Beyond Valor Cover

Beyond Valor

A World War II Story of Extraordinary Heroism, Sacrificial Love, and a Race against Time

Jon Erwin and William Doyle

Nelson Books, Nashville, 2020, 240 pages

Book Review published on: June 11, 2021

Jon Erwin and William Doyle’s Beyond Valor: A World War II Story of Extraordinary Heroism, Sacrificial Love, and a Race against Time tells the true story of Erwin’s grandfather, Henry Eugene “Red” Erwin, who saved his B-29 crew during a bombing raid over Tokyo and the personal battle that followed. This is the story of overcoming incredible odds. Red never considered himself a hero, but he was awarded the Medal of Honor and was known as a hero for the rest of his life. He stated that he only did what any serviceman would do. Real heroes are the ones who give the ultimate sacrifice. Red credits his faith in God, the love and support of his wife, and his fellow crewmembers for getting him through his agonizing recovery after that perilous day on 12 April 1945.

Staff Sgt. Erwin served as the radio operator on The City of Los Angeles, a $3 billion B-29. Since the opening for the bomb chute on the B-29 was located at the radio operator’s feet, Red’s extra duty on missions over Tokyo was to drop a series of three smoke grenades and one twenty-pound white phosphorous bomb, which burned at over one thousand degrees, through a chute in the plane deck. During these raids, entire cities, factories, and military bases of the Japanese empire were burned to the ground in an attempt to force its government to surrender. The numerous raids caused great fires that consumed tens of thousands of Japanese civilians. On the dreadful day of 12 April 1945, the white phosphorous bomb ricocheted up the chute and exploded at Red’s feet. The plane filled with smoke and began an out-of-control dive toward the ocean. Blind, on fire, and without stopping to think, Red found the bomb and picked it up. He prayed, “Lord, I need your help now!” He recalled three things simultaneously. First, his pain was canceled out. Second, his mind registered the tiny chance that he could save everyone’s lives if he could get the bomb out of the nearest window that opened. Third, he sensed the presence of angels near him giving him a loud-and-clear message of “GO! GO! GO! You can make it!” Red managed to get the bomb out of the plane, sustaining severe third-degree burns to his head, face, neck, hands, forearms, and legs. The pilot, Capt. George Simeral, and his copilot were finally able to regain control of the aircraft at just three hundred feet above the ocean.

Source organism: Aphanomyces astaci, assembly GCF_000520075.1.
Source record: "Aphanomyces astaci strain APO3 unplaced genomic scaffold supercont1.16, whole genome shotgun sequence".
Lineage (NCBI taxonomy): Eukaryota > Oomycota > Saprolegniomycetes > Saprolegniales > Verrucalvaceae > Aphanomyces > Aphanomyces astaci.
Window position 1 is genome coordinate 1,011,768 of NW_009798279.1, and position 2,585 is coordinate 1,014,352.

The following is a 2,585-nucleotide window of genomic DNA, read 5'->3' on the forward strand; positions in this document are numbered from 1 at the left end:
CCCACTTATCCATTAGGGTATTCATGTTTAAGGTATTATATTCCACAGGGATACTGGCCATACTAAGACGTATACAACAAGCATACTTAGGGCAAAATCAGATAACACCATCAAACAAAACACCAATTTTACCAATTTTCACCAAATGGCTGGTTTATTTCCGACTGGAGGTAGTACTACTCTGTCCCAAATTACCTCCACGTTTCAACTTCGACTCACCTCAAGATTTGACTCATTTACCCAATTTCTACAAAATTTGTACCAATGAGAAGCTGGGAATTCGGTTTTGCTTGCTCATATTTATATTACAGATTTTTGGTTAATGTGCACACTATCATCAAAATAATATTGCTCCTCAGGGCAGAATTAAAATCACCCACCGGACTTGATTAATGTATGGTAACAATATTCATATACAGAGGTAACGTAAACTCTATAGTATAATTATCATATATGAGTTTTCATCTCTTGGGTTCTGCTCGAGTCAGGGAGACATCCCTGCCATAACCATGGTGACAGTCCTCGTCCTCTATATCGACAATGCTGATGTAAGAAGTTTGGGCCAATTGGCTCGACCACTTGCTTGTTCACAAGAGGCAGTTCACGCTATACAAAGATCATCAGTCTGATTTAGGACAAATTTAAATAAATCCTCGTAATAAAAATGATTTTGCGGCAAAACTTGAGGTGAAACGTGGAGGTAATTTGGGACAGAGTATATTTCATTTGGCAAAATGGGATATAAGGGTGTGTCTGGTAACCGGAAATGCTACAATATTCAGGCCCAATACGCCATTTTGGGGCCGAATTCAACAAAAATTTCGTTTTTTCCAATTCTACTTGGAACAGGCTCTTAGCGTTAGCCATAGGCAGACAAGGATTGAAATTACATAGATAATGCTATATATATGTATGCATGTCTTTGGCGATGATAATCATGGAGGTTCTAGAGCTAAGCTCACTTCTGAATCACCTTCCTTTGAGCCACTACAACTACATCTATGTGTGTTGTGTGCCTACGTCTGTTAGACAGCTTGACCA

The book tells how Red, at the very young age of seventeen, had a solid Christian foundation when he joined the U.S. Air Force. He was married for only three months before his deployment to Guam. He easily made friends and was well liked by his peers. All of these things played a major part in his extensive two-year recovery. After an emergency landing on Iwo Jima, Red received basic care at the brand new hospital that had just opened. The phosphorous that could not be removed from Red’s skin continued to smolder and reignite for months after his injury. He underwent forty-one surgeries and his pain was so unbearable that several times he prayed to die. He never lost faith in God, even though he sometimes lost the will to live. Red’s wife stayed with him through every step of his rehabilitation. While he was still recovering, Red’s hometown hosted a Hero’s Welcome Home Parade. Thousands of well-wishers raised $10,000 in order to buy Red and his wife, Betty, a modest house. In 1945, President Harry Truman issued an executive order stating that Medal of Honor recipients would be entitled to a job with the Veterans Administration. So for the next thirty-seven years, until he retired in 1985, Red was a one-man champion for all veterans, getting them the help, treatment, benefits, and respect they deserved. Red and his crewmembers held numerous reunions until their deaths.

I enjoyed the book but found it difficult to follow the storyline at times. Overall, the account of a true American hero was well done and a worthwhile read. Beyond Valor is an extraordinary true story of bravery, heroism, faith, and devotion. It will inspire anyone who has ever served, anyone serving today, or anyone who is trying to overcome unspeakable odds.

Book Review written by: Lt. Col. Robert B. Haines, U.S. Army, Retired, Fort Leavenworth, Kansas